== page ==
The SECULAR FRANCISCAN ORDER
The Secular Franciscan Order, formerly known as the Third Order of St. Francis, is an official Order within the Catholic Church, established by St. Francis of Assisi himself early in the thirteenth century.
Ordinarily, we do not live in community; rather, we live with our families and perform our jobs out in the world, gathering in fraternities on a regular basis. On the one hand, our fraternity is the whole world; on the other hand, our local fraternity, our home-based faith community if you will, is the world where we work out our salvation AND the salvation of our sisters and brothers.
By profession, we promise to follow a Rule of Life approved and confirmed by Pope Paul VI in June of 1978. You may read this Rule and the General Constitutions of the Secular Franciscan Order on this website.
The Rule and Constitutions might be a good place for you to begin your online inquiry. You might like to read more about St. Francis from numerous websites, including the one given above. You may pick up your phone and call 1-800-FRANCIS for more information. You might click on this list of Regions and Fraternities across the whole United States (http://www.nafra-sfo.org/regions.html) and see if you can find a fraternity near you to visit. You might email the Regional Minister for more details.
In these fraternities the brothers and sisters, led by the Spirit, strive for ongoing daily conversion, to turn away from sin and to be faithful to the Gospel. We seek, with and only with God's grace, perfect charity in our secular state, helping one another in this journey closer to Christ, following in the footsteps of Sts. Francis and Clare (http://saints.sqpn.com/saint-clare-of-assisi/).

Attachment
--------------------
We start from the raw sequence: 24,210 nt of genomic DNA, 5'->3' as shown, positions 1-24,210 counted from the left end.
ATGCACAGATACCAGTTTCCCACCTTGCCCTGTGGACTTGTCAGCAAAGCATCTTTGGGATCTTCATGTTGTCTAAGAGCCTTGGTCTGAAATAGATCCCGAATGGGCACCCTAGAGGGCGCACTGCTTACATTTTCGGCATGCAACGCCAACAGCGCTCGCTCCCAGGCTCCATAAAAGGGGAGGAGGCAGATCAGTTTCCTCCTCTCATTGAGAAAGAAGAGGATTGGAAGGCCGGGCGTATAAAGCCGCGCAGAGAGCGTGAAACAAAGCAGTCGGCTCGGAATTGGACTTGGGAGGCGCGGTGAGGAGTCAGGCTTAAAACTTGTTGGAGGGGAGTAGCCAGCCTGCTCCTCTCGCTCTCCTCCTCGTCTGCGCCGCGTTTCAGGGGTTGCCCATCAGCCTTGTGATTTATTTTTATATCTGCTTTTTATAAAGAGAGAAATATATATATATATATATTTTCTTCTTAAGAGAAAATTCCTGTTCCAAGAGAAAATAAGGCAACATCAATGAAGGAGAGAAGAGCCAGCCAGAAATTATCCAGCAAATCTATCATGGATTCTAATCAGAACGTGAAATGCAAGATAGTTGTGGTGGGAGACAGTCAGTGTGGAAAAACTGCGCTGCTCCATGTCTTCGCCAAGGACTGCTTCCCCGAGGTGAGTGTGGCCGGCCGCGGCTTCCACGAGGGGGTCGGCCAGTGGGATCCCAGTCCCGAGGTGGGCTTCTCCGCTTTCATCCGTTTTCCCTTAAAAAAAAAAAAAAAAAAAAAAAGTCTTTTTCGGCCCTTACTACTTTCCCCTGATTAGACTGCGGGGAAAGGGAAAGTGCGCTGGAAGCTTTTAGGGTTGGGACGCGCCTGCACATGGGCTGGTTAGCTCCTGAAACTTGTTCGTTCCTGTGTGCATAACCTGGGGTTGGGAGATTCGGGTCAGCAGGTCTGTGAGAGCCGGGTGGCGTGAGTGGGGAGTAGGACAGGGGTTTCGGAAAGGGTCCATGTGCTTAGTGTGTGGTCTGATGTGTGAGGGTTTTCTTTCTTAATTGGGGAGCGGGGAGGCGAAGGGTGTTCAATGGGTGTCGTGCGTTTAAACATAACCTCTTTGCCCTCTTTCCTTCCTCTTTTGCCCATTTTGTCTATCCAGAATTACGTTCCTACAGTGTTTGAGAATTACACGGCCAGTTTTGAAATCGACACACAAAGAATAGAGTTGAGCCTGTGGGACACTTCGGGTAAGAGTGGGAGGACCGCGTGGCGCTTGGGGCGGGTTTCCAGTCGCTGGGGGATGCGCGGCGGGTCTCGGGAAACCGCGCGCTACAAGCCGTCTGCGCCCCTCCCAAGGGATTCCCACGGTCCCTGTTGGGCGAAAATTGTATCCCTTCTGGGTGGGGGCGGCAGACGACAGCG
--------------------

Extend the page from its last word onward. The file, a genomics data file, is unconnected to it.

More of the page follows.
The Secular Franciscan Order in the United States is structured into 30 geographic regions; the Minister of each Region is a member of the National Fraternity Council, as are the members of the National Executive Council and four members of the Conference of National Spiritual Assistants, one from each of the four Friar Obediences. The National Fraternity is represented at the International level (headquarters in Rome: please visit http://ciofs.org/portal/) by an International Councilor. There are approximately 600+ local fraternities with approximately 13,000+ professed members. Each fraternity should have a Spiritual Assistant, who is usually a First Order, or Third Order Regular, Friar, but could be a religious, diocesan clergy, or a certified lay Secular Franciscan.
Briefly, the process of becoming a professed Secular Franciscans involves a commitment of from 18 to 36 months of formation. The extent depends on the guidelines of the particular Region. The average duration of a monthly formation meeting is approximately two hours. At home, prayer and study are expected, particularly prayer!
Initial formation is divided into three stages: an Orientation stage, an Inquiry stage and a Candidacy stage. The Orientation stage is a time for determining a person's interest, eligibility and disposition to enter into the rest of the process. The Inquiry stage is a time of learning about the Franciscan charism and history. It is an important time of discernment to determine if the inquirer has a vocation to the Order. If a vocation is discerned, both by the individual and the local fraternity, the inquirer is received into the Order.
The goal of the Candidacy phase of formation is the candidate's profession to live the Rule of the Secular Franciscan Order. Profession is a lifetime commitment to follow the Gospel in fraternal relationship with other professed sisters and brothers; repeat, a lifetime commitment to follow the Gospel in fraternal relationship with other professed sisters and brothers.
May God bless you in discerning how you might best fulfill God's holy and true will for you. As Saint Francis said, "I have done what is mine to do; may Christ teach you what is yours to do" (Thomas of Celano's Second Life of St. Francis, 214).
Peace and all good!
(Based on writings of the previous National Minister, the late Deacon Tom Bello, OFS. May he rest in peace.)